Stuttgart riot prompts pushback against attacks on police

Germany facing law and order ‘alarm signal’ following street battles, says minister

German interior minister Horst Seehofer (right) and Thomas Strobl, interior minister in the southern Federal state of Baden-Wuerttemberg, look at a destroyed police car as they visit the location of riots in Stuttgart,  on June 22nd. Photograph: Thomas Kienzle/AFP/Getty

German interior minister Horst Seehofer (right) and Thomas Strobl, interior minister in the southern Federal state of Baden-Wuerttemberg, look at a destroyed police car as they visit the location of riots in Stuttgart, on June 22nd. Photograph: Thomas Kienzle/AFP/Getty

 

Germany is facing a law and order “alarm signal”, according to the country’s interior minister, after a weekend riot in Stuttgart and a newspaper article suggesting police officers belonged “on the rubbish heap”.

On a visit to Stuttgart on Monday, federal interior minister Horst Seehofer condemned the street battles in Stuttgart on Saturday evening involving up to 500 people that left 19 police officers injured.

At least 30 shops were looted, according to local media, while the riot damaged at least a dozen police vehicles. The street battle appears to have been triggered by a routine drug detention, after which bystanders reportedly began attacking police in “solidarity” with the detained man.

As he accompanied Mr Seehofer around on Monday morning, Stuttgart’s mayor, Fritz Kuhn, appeared still shell-shocked that his quiet, conservative regional city was the scene of violence more familiar from Hamburg or Berlin.

“I hope for a quick investigation against the perpetrators and tough sentences from the courts,” said Mr Seehofer, warning of an “alarm signal for the rule of law” in Germany.

Frustration

Early interrogations of 16 suspects in custody suggest the incident, which drew in 300 police officers, was motivated less by political concerns than considerable frustration at coronavirus restrictions and fears of limited employment prospects.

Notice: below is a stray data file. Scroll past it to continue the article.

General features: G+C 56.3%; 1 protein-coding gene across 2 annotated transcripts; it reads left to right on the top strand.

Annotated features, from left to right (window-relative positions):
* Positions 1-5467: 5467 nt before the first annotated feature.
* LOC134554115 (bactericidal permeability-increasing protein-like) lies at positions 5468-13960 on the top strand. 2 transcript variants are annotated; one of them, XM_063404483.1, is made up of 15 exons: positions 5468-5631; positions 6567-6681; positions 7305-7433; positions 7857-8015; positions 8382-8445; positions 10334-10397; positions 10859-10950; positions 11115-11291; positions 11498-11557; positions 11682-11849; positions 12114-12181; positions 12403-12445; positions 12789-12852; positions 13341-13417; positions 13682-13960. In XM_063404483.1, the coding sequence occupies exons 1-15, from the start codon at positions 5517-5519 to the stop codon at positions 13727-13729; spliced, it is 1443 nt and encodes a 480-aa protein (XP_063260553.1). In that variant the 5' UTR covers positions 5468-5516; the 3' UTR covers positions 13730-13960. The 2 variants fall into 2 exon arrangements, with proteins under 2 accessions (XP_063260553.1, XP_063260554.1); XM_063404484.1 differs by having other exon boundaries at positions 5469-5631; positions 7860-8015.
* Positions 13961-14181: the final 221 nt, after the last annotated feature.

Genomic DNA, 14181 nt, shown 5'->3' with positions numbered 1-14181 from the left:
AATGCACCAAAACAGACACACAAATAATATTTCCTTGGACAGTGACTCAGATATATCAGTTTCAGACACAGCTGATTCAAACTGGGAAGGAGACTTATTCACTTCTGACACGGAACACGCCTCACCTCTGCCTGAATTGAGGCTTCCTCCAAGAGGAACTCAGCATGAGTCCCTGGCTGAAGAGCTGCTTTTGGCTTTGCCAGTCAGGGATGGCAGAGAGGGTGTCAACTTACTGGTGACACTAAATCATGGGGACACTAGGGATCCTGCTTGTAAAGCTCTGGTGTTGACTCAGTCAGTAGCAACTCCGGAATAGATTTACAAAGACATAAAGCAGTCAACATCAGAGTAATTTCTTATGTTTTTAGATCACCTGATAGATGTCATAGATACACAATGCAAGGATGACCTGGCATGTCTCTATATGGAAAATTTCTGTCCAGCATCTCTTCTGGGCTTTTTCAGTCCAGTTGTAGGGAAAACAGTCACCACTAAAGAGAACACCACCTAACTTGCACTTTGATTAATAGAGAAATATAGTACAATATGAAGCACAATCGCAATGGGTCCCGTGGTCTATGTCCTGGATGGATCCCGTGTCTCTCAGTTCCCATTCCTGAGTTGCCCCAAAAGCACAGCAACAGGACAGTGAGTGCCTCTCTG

The Stuttgart riot follows weeks of protest in the city against lockdown measures and a series of nationwide protests prompted by the death of unarmed African-American George Floyd. Those protests have sparked debate about police violence, a lack of investigation of complaints against police and claims that racial profiling is prevalent among German police officers.

A week ago the left-wing Tageszeitung daily ran a column condemning police violence towards minorities and suggested the force should be abolished.

German police officers were uniquely unsuitable for any other profession, the author suggested, because they are “rubbish people” and thus belonged on “the rubbish heap”.

The article, described by the commissioning editor as “satire”, has divided the publication’s staff, incensed many readers and prompted a statement of regret from editor-in-chief Barbara Junge.

Criminal complaint

The German police union has filed a criminal complaint against the newspaper and the author, prompting Mr Seehofer to announce he would follow suit.

“A lack of inhibition in language inevitably leads to a lack of inhibition in deeds, and to excesses of violence, just as we saw in Stuttgart,” he said on Sunday. “We cannot accept this any longer.”

The interior minister appeared to back away from his threat on Monday, after a conversation with chancellor Angela Merkel about the potential risks of appearing to limit freedom of the press.

In Stuttgart, as shop owners swept up glass shards from shattered windows, local police called for a ban on the consumption of alcohol in public places, in particular where young people congregate.

“With clubs closed, young people have more than enough opportunities to buy alcohol,” said Ralf Kusterer, state head of the German police union, reporting “uninhibited violence in the Covid-19 era”.

German president Frank Walter Steinmeier weighed into the debate on Monday, urging people to “stand up against” those who attack police or give the impression that officers should be “disposed of”.